An Islamic political activist arrested after entering Britain has won the right to seek damages after a High Court judge ruled that his detention had been partially unlawful.
Sheikh Raed Salah was initially detained in London in June after a series of Home Office blunders allowed him to bypass immigration officials, despite being banned from the country.
Lawyers believe the 52-year-old father-of-eight could now receive thousands of pounds in compensation.
Home Secretary Theresa May imposed a ban on the grounds that Sheikh Salah's presence in Britain "would not be conducive to the public good". The Home Office levelled four allegations of antisemitism against him, all of which he has repeatedly denied.
It is alleged that he wrote a poem which included derogatory remarks about Jews, promoted martyrdom, invoked a blood libel, and made reference to the Protocols of the Elders of Zion.
Sheikh Salah's lawyers claim that the quotes were doctored by the Israeli media and strenuously deny their client has ever made antisemitic comments.
Home Office and Border Agency failures meant he was able to travel to Britain and begin a speaking tour in June.
When immigration officers eventually arrested Sheikh Salah at his west London hotel shortly after 11pm on June 28, they spoke in English and failed to explain the reasons for his detention to him in a language he could understand.
During the journey to the police station, one immigration officer used a translation application on his iPhone in a failed attempt to explain to Sheikh Salah what was happening.
In his judgment, Mr Justice Nicol said: "What took place at the hotel was inadequate for the claimant's arrest to be lawful. The claimant was entitled to know, at least in the broadest terms, why he was being arrested. Even in English that information was not conveyed to him. That alone meant the arrest was unlawful.
"I have accepted his argument that he was not given proper and sufficient reasons for his arrest on June 28, nor was he given them until some time on June 30. He is entitled to damages for wrongful detention during that period."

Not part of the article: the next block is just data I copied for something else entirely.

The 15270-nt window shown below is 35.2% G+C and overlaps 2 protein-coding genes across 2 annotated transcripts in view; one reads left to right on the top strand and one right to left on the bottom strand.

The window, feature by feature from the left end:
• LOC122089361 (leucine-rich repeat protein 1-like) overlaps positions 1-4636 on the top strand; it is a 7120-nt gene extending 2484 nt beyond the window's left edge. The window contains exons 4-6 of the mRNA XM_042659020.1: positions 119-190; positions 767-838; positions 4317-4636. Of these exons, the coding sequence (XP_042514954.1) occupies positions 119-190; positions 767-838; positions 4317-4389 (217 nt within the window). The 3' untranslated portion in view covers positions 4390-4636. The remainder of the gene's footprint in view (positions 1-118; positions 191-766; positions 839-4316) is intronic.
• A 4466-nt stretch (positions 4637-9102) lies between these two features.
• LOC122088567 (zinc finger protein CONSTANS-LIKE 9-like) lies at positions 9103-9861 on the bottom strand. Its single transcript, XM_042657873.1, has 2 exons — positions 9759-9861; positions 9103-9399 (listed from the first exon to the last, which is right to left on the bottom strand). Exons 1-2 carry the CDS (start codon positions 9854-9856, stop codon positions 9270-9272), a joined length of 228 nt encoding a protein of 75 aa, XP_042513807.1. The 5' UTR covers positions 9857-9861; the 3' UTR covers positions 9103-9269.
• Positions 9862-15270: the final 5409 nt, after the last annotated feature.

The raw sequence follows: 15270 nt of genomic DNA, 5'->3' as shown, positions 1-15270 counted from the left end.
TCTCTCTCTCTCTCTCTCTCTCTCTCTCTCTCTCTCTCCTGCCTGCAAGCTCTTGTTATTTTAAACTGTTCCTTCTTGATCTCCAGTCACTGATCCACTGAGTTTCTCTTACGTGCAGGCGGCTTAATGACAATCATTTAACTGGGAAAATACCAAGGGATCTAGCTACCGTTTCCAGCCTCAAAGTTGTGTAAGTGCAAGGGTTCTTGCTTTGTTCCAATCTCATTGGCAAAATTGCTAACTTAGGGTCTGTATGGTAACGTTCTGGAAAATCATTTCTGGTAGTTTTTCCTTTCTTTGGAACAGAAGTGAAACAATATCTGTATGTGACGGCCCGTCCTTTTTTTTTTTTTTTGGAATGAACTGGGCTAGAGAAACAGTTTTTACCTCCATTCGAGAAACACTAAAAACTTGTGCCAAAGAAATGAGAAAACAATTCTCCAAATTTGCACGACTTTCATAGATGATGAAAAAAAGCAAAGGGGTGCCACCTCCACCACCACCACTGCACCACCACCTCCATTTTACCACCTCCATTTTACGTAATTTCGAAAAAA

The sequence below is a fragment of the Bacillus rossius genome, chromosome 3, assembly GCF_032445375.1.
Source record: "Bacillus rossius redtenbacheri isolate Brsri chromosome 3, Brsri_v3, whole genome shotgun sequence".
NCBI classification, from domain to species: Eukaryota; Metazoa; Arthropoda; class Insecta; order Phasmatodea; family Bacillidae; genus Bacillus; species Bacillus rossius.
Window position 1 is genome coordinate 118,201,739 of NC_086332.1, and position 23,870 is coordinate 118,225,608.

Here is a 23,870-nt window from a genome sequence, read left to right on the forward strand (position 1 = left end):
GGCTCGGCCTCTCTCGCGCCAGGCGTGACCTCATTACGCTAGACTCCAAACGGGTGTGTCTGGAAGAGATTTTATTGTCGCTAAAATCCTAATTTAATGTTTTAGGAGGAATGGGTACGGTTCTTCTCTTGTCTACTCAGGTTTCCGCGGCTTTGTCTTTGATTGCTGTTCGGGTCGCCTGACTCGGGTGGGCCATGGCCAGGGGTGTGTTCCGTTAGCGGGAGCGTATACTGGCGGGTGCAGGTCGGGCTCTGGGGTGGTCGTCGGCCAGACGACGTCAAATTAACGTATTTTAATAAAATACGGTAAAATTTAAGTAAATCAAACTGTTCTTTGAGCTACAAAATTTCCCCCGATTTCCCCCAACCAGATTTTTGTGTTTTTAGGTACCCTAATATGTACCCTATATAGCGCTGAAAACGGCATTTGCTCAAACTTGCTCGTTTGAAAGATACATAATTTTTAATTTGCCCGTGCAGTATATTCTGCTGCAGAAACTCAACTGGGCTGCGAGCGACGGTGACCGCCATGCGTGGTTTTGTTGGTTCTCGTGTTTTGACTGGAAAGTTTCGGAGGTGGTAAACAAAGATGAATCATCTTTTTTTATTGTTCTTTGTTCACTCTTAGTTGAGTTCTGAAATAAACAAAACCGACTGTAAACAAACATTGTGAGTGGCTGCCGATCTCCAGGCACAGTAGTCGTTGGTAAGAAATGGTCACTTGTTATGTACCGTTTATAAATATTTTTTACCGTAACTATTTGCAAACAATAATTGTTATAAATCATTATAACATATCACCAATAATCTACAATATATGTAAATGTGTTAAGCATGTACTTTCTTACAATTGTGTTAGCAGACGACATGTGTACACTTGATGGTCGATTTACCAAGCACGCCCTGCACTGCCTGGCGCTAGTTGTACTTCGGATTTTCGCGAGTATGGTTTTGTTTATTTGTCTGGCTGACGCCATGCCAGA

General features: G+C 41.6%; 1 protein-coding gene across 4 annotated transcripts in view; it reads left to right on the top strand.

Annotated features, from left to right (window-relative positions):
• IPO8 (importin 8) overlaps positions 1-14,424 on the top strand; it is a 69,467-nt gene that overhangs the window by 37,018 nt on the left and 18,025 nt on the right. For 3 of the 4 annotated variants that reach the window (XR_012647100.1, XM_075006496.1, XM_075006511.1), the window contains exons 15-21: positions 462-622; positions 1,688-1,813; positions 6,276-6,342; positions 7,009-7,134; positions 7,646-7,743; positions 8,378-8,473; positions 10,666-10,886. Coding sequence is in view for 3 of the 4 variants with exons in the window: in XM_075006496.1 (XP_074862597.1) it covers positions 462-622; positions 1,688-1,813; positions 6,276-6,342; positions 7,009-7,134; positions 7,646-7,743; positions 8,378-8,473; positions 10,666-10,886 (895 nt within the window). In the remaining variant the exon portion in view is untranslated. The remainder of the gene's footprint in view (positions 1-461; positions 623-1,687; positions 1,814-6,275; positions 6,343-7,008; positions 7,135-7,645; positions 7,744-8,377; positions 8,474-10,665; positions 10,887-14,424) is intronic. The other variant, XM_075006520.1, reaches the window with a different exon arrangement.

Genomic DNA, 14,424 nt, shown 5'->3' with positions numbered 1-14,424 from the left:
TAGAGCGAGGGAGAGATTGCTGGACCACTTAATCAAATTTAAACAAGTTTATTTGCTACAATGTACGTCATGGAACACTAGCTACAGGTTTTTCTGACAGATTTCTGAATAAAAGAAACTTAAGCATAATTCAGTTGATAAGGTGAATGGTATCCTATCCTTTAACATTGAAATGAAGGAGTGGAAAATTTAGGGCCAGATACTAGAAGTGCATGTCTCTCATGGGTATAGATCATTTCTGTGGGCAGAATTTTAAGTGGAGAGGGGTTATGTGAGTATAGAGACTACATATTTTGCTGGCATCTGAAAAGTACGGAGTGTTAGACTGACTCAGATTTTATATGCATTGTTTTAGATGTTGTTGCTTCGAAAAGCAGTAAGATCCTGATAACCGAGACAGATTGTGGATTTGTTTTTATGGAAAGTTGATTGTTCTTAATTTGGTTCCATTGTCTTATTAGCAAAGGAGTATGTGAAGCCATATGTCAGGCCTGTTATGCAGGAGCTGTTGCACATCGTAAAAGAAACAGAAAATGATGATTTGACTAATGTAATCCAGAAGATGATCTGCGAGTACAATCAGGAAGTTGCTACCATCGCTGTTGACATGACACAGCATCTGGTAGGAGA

But the judge rejected Sheikh Salah's claim that the duration of his detention was not in line with government policy and was therefore unlawful.
A Home Office spokesman said: "We are pleased that the court has found that the Home Secretary used her powers correctly. The court decided that there was a technical problem when Mr Salah was initially detained."
Sheikh Salah's full deportation hearing is ongoing. It will decide whether he should be forcibly removed from Britain.
The Guardian claimed last week that Mrs May had acted to ban Mr Salah, leader of the northern branch of the Islamic Movement in Israel, shortly after the Community Security Trust presented officials with a report on his alleged statements.
The paper said Border Agency officials had warned the Home Secretary against barring him because the quotes were disputed and the possibility of a legal challenge from him if detained.
An initial online version of the Guardian story appeared to suggest CST had doctored the quotes before passing them to the Home Office. Following a complaint from CST, the Guardian clarified that these were the claims of Sheikh Salah's legal team and that there was no evidence to suggest CST had acted improperly.
Officials missed six opportunities to detain Sheikh Salah during his journey to London. The failures – both at Heathrow and Tel Aviv's Ben Gurion Airport – have not been revealed, but are known to include immigration officers at passport control in London missing an alert about Sheikh Salah's banned status.